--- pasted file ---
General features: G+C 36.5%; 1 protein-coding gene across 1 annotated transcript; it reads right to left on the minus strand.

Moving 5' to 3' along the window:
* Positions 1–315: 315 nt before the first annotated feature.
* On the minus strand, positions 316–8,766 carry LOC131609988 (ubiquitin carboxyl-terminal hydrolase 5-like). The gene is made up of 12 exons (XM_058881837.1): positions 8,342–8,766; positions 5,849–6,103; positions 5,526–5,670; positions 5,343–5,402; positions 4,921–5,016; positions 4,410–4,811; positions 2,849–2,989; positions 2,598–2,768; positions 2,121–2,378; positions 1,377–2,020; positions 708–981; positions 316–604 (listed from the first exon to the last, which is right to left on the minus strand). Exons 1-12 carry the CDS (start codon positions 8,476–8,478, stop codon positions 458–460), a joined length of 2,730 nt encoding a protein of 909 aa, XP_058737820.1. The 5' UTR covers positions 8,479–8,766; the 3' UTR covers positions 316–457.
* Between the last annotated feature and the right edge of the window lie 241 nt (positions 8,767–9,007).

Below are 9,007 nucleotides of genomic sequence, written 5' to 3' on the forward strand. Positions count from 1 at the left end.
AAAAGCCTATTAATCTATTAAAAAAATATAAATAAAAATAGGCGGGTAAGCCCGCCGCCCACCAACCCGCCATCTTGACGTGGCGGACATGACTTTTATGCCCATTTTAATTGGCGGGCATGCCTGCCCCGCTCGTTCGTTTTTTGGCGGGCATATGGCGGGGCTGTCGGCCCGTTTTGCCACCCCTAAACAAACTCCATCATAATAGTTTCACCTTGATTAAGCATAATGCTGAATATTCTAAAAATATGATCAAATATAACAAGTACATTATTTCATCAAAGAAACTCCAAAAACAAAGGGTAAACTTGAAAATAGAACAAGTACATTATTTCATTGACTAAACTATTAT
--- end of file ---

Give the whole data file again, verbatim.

General features: G+C 36.5%; 1 protein-coding gene across 1 annotated transcript; it reads right to left on the minus strand.

Moving 5' to 3' along the window:
* Positions 1–315: 315 nt before the first annotated feature.
* On the minus strand, positions 316–8,766 carry LOC131609988 (ubiquitin carboxyl-terminal hydrolase 5-like). The gene is made up of 12 exons (XM_058881837.1): positions 8,342–8,766; positions 5,849–6,103; positions 5,526–5,670; positions 5,343–5,402; positions 4,921–5,016; positions 4,410–4,811; positions 2,849–2,989; positions 2,598–2,768; positions 2,121–2,378; positions 1,377–2,020; positions 708–981; positions 316–604 (listed from the first exon to the last, which is right to left on the minus strand). Exons 1-12 carry the CDS (start codon positions 8,476–8,478, stop codon positions 458–460), a joined length of 2,730 nt encoding a protein of 909 aa, XP_058737820.1. The 5' UTR covers positions 8,479–8,766; the 3' UTR covers positions 316–457.
* Between the last annotated feature and the right edge of the window lie 241 nt (positions 8,767–9,007).

Below are 9,007 nucleotides of genomic sequence, written 5' to 3' on the forward strand. Positions count from 1 at the left end.
AAAAGCCTATTAATCTATTAAAAAAATATAAATAAAAATAGGCGGGTAAGCCCGCCGCCCACCAACCCGCCATCTTGACGTGGCGGACATGACTTTTATGCCCATTTTAATTGGCGGGCATGCCTGCCCCGCTCGTTCGTTTTTTGGCGGGCATATGGCGGGGCTGTCGGCCCGTTTTGCCACCCCTAAACAAACTCCATCATAATAGTTTCACCTTGATTAAGCATAATGCTGAATATTCTAAAAATATGATCAAATATAACAAGTACATTATTTCATCAAAGAAACTCCAAAAACAAAGGGTAAACTTGAAAATAGAACAAGTACATTATTTCATTGACTAAACTATTAT